After being diagnosed with multiple sclerosis, twenty-five-year-old Jill Corrigan takes herself off the romantic market. Not wanting to become a burden to a potential partner, she focuses on her career as an actress instead.
On the set of a disaster movie, she meets stunt woman Kristine “Crash” Patterson, whose easy smile instantly makes Jill wish things were different. Meanwhile, Crash is trained to fall, but she didn’t count on falling in love.
Despite their growing feelings for each other, Jill resolves to let Crash into her bed, but not her heart.
As they start to play with fire on and off camera, will they really be able to keep things just physical?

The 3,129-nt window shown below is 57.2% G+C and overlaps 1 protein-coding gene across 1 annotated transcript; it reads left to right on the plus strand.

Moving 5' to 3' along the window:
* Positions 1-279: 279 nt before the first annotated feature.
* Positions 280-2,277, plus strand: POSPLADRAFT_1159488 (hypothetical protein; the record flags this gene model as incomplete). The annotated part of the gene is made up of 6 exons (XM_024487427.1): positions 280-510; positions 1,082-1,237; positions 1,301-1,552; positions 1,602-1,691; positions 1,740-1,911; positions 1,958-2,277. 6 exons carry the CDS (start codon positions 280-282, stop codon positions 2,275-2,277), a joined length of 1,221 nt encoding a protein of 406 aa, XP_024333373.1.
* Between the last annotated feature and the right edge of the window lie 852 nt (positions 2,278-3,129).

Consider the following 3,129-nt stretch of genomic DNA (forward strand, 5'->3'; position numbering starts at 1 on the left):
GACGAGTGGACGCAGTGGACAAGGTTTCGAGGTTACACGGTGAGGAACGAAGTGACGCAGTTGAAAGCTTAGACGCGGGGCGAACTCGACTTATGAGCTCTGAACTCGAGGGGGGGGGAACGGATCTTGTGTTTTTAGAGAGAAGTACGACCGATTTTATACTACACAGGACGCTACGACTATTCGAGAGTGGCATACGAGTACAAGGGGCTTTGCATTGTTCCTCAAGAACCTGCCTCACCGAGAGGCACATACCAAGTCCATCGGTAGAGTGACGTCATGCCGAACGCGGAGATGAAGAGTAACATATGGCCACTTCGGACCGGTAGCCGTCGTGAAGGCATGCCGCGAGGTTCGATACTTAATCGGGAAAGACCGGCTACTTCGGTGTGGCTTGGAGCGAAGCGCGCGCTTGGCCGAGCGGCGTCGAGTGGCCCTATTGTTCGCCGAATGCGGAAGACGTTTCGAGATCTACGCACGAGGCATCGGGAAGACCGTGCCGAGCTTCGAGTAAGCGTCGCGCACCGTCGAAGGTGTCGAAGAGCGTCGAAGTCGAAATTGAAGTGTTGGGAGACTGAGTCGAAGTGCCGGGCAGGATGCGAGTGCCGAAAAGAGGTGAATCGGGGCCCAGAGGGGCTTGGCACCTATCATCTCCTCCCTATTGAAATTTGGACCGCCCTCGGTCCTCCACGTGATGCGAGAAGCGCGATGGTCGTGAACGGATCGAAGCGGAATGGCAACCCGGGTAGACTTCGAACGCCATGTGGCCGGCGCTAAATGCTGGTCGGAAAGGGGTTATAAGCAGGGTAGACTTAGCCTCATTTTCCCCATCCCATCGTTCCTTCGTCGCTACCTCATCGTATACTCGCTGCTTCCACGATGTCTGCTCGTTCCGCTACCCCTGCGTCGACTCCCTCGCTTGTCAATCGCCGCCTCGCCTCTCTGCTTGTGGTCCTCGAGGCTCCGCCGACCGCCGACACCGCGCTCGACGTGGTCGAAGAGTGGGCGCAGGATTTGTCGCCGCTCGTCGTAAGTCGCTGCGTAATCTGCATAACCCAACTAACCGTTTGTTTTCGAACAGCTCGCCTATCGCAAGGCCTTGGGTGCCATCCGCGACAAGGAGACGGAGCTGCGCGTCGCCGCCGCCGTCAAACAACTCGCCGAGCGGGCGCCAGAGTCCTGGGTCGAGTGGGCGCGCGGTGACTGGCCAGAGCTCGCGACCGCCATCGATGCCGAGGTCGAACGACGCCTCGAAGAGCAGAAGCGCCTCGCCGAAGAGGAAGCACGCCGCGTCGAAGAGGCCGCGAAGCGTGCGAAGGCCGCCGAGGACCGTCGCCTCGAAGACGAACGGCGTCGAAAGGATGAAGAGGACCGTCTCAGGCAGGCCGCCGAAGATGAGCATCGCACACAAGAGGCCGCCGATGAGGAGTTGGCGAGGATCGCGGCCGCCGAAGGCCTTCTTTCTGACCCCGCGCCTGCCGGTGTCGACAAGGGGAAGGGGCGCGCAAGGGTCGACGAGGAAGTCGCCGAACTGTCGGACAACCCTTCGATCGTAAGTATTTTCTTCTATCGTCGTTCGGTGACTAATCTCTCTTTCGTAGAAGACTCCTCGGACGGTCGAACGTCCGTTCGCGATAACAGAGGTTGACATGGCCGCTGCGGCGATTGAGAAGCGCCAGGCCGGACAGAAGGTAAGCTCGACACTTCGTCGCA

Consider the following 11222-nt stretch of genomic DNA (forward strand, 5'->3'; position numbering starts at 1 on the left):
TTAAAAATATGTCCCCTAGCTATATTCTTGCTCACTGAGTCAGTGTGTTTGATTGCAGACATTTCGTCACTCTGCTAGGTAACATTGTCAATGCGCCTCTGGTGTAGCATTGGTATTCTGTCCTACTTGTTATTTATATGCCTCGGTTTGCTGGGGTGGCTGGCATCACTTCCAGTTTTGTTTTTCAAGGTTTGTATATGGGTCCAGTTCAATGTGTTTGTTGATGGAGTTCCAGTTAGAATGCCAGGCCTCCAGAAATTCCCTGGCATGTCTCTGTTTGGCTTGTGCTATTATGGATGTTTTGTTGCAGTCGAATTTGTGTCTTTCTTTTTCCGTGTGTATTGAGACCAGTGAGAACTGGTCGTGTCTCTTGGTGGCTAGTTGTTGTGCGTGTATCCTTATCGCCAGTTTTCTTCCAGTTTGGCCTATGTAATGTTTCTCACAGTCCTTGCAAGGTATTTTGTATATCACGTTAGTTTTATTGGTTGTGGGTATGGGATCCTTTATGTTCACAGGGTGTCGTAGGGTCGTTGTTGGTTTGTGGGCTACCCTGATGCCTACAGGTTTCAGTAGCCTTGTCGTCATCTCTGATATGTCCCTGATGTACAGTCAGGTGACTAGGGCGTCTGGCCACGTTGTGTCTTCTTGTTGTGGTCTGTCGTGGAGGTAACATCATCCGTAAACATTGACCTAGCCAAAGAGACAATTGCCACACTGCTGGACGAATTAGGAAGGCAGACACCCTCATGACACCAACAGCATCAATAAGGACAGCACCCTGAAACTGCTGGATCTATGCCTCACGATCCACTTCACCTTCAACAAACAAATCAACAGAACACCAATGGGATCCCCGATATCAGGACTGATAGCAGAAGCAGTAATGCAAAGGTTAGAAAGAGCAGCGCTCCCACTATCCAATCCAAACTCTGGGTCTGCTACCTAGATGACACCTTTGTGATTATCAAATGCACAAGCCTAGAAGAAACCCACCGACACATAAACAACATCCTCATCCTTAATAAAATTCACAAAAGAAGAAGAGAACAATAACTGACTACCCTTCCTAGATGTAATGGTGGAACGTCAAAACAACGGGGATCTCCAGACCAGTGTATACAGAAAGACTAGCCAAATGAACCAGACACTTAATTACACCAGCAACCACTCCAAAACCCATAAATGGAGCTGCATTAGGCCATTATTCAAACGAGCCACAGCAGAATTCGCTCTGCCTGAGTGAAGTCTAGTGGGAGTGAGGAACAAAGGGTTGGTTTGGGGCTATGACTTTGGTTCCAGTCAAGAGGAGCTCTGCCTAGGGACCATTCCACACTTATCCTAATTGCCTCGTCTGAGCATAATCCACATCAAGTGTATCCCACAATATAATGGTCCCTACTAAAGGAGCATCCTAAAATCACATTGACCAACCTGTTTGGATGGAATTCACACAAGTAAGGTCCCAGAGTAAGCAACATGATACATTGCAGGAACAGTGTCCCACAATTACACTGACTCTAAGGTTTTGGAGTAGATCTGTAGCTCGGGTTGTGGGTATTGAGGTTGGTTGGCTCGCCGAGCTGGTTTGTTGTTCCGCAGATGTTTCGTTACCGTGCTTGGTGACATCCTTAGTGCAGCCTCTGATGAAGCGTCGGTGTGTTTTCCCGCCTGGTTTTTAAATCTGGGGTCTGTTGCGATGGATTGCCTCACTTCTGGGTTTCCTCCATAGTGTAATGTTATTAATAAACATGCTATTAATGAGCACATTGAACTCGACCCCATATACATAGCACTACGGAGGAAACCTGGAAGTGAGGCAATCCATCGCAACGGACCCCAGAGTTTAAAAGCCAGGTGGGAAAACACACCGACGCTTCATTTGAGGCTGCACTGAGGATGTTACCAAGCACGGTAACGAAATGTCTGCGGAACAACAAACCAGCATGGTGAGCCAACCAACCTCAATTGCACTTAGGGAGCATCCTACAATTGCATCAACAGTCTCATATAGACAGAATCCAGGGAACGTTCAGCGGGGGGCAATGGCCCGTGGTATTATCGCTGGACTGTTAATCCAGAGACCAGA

Just Physical, with lots of love
Angst, fear, stubbornness, independence, denial, ableism, and finally the power of love are the hallmarks of this novel. Imagine this: a medical illness diagnosis upends your life plans. Your ambitious life built with blood, sweat and tears dissolves beneath your feet. Our heroines are Jill and Crash/Kristine, who meet 18 months after Jill’s MS diagnosis. Jill is an actress and Crash a stuntwoman. After an initial misunderstanding, they build a friendship, but bubbling under the surface is intense attraction. Jill keeps pushing Crash away because she can’t envision a relationship due to her illness. Who in her right mind would want a relationship with someone with terrible medical problems? The flip side of that is who in her right mind would shun love in her life? A central question of the book is; is a relationship with someone with an illness inherently unequal? In the end, Jill develops self acceptance and that allows her to be a full participant in all her relationships including Crash. Just Physical is more than a great novel, it’s important.